Kirby 100: The Black Panther
Track the evolution of one of Jack Kirby’s signature characters!
1917 to 2017: 100 years of Kirby.
Join us to celebrate Jack “King” Kirby’s 100th birthday by learning about the characters and stories he created that changed comics forever. To commemorate Jack’s centennial, we’ve sat down with the modern-day creators he influenced—and the decades of work he gifted us all.
As BLACK PANTHER enters the Marvel Legacy era this week with issue #166 by Ta-Nehisi Coates and Leonard Kirk, it feels fitting to look back to Jack Kirby’s various dealings with the character over the years. Kirby worked with Stan Lee to introduce T’Challa, Wakanda, and The Black Panther to the world in 1966’s FANTASTIC FOUR #52–54. In that first appearance, T’Challa brought the renowned team—and Johnny Storm’s college roommate Wyatt Wingfoot—to his homeland and challenged them to a battle of epic proportions. In fact, the only reason the FF wound up on top proved Wingfoot’s unexpected presence and feisty attitude.
After enjoying a feast of epic proportions, The monarch of Wakanda asked his guests for help in figuring out a problem that wound up revolving around a new villain called Klaw who would go on to become one of Black Panther’s deadliest opponents. Following their eventual victory, the crew played baseball with T’Challa and his people before receiving wonderful gifts and returning home.
The Black Panther would appear here and there in the remaining issues of Lee and Kirby’s renowned FANTASTIC FOUR run, most prominently in FANTASTIC FOUR ANNUAL #5 where he teamed up with the title heroes as well as the Inhumans to battle an army of super villains led by Psycho-Man.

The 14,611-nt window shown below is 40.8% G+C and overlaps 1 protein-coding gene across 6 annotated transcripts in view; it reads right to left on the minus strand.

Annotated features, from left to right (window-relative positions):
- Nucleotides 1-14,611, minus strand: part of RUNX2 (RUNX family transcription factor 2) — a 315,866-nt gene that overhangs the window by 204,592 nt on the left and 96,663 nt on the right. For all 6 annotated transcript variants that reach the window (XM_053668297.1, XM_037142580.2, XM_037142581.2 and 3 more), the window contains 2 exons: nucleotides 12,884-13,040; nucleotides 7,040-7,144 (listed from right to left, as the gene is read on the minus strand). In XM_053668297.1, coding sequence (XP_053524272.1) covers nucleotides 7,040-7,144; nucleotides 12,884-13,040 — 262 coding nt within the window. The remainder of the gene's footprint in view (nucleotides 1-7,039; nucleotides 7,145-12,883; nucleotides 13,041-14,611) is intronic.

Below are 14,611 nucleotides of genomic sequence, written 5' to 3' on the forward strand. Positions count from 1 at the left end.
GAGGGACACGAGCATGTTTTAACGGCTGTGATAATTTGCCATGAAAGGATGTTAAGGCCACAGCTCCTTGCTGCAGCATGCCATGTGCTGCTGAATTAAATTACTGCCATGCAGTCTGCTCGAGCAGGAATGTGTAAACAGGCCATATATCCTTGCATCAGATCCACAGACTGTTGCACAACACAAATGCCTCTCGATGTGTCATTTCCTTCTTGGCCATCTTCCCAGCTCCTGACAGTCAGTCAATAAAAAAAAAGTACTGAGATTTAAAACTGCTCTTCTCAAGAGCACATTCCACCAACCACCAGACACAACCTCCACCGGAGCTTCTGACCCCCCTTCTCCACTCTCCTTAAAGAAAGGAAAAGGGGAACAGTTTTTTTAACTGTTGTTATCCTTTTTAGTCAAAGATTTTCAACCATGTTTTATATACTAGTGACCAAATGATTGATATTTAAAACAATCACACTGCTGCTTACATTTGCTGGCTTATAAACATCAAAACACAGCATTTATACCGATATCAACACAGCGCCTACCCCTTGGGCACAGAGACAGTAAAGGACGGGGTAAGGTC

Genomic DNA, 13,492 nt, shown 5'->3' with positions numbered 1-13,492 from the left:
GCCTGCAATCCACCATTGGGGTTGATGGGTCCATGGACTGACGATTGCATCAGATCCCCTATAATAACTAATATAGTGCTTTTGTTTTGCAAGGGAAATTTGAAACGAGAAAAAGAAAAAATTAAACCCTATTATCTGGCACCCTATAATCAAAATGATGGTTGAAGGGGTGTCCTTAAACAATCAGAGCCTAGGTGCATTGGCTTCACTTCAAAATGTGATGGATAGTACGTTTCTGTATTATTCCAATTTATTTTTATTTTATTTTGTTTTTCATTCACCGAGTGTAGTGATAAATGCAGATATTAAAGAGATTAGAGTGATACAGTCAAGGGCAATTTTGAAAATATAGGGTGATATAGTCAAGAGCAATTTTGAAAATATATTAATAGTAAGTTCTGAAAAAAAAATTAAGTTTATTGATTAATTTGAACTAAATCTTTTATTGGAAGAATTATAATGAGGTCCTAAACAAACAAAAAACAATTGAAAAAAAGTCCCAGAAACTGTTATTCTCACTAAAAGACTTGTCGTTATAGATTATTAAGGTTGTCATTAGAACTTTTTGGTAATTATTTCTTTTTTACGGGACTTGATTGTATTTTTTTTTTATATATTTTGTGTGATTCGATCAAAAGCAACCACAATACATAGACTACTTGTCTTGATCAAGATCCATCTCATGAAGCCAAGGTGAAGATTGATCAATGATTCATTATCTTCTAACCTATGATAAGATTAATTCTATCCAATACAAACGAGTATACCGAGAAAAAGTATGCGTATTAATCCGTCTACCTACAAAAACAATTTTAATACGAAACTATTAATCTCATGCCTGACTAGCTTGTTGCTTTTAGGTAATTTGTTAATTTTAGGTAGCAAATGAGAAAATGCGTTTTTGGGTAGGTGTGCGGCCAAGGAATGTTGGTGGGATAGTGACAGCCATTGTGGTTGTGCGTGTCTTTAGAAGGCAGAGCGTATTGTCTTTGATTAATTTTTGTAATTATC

In 1968, Lee and Kirby had T’Challa fly Captain America to Wakanda in a similar fashion as he had the Fantastic Four for TALES OF SUSPENSE #97–99 and CAPTAIN AMERICA #100. After a bit of an initial brawl, the two heroes worked quickly to destroy a weapon called the Solar Heat Projector that happened to fall under Baron Zemo’s watchful eye. The duo, aided by Sharon Carter, battled their way through Zemo’s minions, The Destructron, and Zemo himself to eventually win the day. This adventure with Cap even led to Black Panther’s entry into the Avengers not long after.
Jack Kirby would eventually return to T‘Challa’s adventures with the character’s very first solo series in 1977 which “The King” wrote, drew and edited. This book framed the Panther as a globe-trotting adventurer of sorts, on the hunt for a wildly powerful artifact called King Solomon’s Frog. BLACK PANTHER also introduced the hero and the world to a variety of interesting and wild characters ranging from Mr. Little and Princess Zanda to a Yeti and a secret society of samurai!
Stay tuned to Marvel.com for more throughout Kirby Month and beyond! And join the conversation on all of our social channels with the hashtag #Kirby100.
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